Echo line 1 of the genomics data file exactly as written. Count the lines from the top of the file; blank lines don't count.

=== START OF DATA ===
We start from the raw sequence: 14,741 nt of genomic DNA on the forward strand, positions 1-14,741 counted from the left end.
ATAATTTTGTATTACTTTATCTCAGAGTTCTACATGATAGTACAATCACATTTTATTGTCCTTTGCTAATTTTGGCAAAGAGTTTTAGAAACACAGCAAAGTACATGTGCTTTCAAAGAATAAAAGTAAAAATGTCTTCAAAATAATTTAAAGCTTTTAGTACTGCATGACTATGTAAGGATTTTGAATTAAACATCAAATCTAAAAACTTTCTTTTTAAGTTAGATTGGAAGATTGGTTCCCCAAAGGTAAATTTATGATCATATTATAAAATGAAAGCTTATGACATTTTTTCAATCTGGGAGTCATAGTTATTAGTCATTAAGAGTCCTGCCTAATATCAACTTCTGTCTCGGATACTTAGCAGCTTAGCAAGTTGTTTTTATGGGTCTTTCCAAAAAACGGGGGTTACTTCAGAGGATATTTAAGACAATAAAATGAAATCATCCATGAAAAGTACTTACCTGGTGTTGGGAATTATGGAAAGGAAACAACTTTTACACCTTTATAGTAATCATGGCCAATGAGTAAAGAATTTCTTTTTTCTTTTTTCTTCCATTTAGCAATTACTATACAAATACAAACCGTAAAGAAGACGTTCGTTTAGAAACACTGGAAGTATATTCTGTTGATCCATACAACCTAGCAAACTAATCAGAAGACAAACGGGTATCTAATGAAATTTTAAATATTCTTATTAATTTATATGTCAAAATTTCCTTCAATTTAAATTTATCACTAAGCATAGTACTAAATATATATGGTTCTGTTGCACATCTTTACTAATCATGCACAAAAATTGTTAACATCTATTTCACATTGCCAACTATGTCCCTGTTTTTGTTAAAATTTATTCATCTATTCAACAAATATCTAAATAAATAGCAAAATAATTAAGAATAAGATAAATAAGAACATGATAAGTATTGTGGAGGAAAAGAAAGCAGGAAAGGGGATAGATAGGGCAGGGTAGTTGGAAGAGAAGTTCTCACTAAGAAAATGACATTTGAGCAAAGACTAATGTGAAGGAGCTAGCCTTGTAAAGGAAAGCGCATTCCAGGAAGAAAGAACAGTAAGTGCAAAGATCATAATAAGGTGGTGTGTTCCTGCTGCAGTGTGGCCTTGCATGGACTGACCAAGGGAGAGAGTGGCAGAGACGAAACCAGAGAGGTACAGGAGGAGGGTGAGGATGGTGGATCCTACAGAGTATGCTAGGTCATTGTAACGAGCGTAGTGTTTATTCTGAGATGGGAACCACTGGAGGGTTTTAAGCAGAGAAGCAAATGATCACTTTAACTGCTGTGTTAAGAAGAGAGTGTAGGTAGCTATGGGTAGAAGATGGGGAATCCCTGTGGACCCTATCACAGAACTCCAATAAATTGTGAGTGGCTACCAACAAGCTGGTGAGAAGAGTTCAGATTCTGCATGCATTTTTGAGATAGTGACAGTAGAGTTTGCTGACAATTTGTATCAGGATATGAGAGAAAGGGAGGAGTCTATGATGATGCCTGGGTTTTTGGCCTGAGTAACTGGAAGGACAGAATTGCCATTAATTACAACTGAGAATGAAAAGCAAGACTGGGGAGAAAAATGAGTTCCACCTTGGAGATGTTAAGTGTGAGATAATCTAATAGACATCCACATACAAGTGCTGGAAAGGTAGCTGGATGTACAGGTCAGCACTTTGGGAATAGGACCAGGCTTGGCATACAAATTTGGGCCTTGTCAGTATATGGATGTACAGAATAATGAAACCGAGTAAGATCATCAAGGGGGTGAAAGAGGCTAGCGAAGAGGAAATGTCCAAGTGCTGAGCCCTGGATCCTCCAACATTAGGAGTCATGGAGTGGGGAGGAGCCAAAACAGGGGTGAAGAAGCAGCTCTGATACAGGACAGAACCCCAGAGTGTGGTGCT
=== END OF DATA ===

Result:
We start from the raw sequence: 14,741 nt of genomic DNA on the forward strand, positions 1-14,741 counted from the left end.